WhatsApp is determined to beat the backlash that has hit the platform this year—even if it has backtracked on its promise not to delete accounts. And so now, to stop you leaving, WhatsApp has issued a serious warning for the millions of you angered by its data harvesting and forced change of terms. Here’s what you need to know.
WhatsApp’s 2021 has proven that when it comes to messaging, bigger is best. Facebook’s flagship messenger has ridden out the storms of protest that followed Apple’s exposure of its alarming data collection and an ill-judged change of terms that is now being forced on its 2 billion users worldwide.
Size and scale gave WhatsApp the confidence to stubbornly ignore the protests. You can forget the pithy graphics and folksy messages that were tweeted in the aftermath of the media meltdown over Facebook’s apparent meddling in WhatsApp’s back end. This is a tech giant that is not listening, because it knows that, ultimately, it can bulldoze through crises with PR and scale. It has also been helped by the limited alternatives available. But, leaving nothing to chance, it has now gone on the attack.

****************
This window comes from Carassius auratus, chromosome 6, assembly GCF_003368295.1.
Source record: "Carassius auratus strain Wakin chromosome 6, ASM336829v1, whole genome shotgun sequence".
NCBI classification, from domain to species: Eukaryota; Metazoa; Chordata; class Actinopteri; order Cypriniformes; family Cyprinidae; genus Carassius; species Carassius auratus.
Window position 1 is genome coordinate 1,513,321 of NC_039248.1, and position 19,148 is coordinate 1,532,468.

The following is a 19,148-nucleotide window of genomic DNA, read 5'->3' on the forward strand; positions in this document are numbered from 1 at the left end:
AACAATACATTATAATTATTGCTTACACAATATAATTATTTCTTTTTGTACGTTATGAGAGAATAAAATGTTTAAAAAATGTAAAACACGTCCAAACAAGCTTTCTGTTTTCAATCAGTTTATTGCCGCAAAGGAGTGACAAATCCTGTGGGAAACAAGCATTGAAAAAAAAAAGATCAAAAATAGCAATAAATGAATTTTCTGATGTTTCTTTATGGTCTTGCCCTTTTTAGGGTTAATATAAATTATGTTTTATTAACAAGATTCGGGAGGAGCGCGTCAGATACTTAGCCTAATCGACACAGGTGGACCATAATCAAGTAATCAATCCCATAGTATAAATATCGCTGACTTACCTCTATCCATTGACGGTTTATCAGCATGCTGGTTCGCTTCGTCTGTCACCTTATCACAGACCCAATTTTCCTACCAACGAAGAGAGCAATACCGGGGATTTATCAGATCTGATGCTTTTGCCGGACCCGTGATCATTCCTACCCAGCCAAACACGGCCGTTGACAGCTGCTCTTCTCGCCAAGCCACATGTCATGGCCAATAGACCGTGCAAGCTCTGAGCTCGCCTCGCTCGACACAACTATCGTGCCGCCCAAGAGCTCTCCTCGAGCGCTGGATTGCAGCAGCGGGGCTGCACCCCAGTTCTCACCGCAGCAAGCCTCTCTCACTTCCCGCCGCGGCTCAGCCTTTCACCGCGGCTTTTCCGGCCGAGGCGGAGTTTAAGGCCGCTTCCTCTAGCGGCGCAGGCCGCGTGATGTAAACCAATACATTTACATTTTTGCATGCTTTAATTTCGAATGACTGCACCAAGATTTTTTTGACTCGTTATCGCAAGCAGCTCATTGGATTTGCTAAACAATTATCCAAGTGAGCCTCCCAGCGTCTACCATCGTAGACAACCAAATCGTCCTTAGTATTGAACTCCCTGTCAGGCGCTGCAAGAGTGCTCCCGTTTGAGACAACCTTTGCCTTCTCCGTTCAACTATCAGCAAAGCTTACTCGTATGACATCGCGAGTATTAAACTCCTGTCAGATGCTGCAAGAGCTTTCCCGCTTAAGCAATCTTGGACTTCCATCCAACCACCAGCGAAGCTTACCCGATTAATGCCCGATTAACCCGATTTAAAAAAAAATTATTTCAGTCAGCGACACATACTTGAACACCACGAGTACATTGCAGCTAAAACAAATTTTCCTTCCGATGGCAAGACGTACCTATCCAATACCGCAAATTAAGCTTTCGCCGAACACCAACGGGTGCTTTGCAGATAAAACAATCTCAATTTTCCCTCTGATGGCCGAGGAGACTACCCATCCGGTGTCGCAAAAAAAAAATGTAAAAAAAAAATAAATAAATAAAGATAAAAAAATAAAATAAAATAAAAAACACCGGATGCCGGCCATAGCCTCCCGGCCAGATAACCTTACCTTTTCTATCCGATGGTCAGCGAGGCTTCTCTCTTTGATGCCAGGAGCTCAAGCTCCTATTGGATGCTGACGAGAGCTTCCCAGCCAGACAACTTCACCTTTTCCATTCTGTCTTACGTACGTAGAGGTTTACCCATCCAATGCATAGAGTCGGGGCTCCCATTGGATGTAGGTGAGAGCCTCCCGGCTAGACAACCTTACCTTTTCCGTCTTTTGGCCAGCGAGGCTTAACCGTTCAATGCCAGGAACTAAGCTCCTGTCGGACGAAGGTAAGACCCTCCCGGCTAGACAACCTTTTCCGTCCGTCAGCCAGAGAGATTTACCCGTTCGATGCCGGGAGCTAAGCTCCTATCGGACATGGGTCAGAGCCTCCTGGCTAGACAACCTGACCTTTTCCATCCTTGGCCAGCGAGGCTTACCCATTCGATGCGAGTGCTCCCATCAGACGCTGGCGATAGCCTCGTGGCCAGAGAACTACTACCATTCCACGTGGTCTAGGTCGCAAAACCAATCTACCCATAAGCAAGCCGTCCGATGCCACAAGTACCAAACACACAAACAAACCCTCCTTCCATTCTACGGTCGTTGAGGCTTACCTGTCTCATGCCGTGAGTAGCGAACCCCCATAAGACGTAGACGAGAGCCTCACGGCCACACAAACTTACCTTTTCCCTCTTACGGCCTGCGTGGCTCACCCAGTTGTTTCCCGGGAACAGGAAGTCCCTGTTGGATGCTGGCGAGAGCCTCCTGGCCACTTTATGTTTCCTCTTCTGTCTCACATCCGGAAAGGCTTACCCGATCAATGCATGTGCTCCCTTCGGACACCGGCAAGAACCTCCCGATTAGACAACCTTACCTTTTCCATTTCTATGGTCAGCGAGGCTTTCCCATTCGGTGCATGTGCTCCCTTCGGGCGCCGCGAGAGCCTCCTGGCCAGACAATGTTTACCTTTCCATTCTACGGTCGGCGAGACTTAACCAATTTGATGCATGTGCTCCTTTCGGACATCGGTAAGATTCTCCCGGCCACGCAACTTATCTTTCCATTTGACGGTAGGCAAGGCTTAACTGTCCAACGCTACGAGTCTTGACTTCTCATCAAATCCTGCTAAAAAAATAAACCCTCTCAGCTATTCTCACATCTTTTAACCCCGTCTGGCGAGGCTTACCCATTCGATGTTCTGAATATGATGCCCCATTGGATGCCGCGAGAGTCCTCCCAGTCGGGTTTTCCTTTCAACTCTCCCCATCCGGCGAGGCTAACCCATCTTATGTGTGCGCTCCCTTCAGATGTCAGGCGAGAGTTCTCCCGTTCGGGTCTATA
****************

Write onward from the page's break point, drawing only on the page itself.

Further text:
Playing the security card, we have already seen a (misleading) warning from Facebook over iMessage security. And now WhatsApp has gone further, warning tens of millions of angry users that they risk their private messages being read. The headlines in the last week have focused on WhatsApp appearing to backtrack on its promise not to delete accounts where users refuse to accept new terms. This security warning did not get the same attention—but it’s a much more serious risk for you to worry about.
WhatsApp currently tops the download charts for both iPhone and Android—but, more interestingly, its most serious competition has dropped away. Signal surged after WhatsApp’s backlash, fueled by media headlines. But that rush of installs has faded. Beyond its Facebook Messenger stablemate, WhatsApp has two serious competitors—iMessage and Telegram. And it has attacked both as it has defended its position.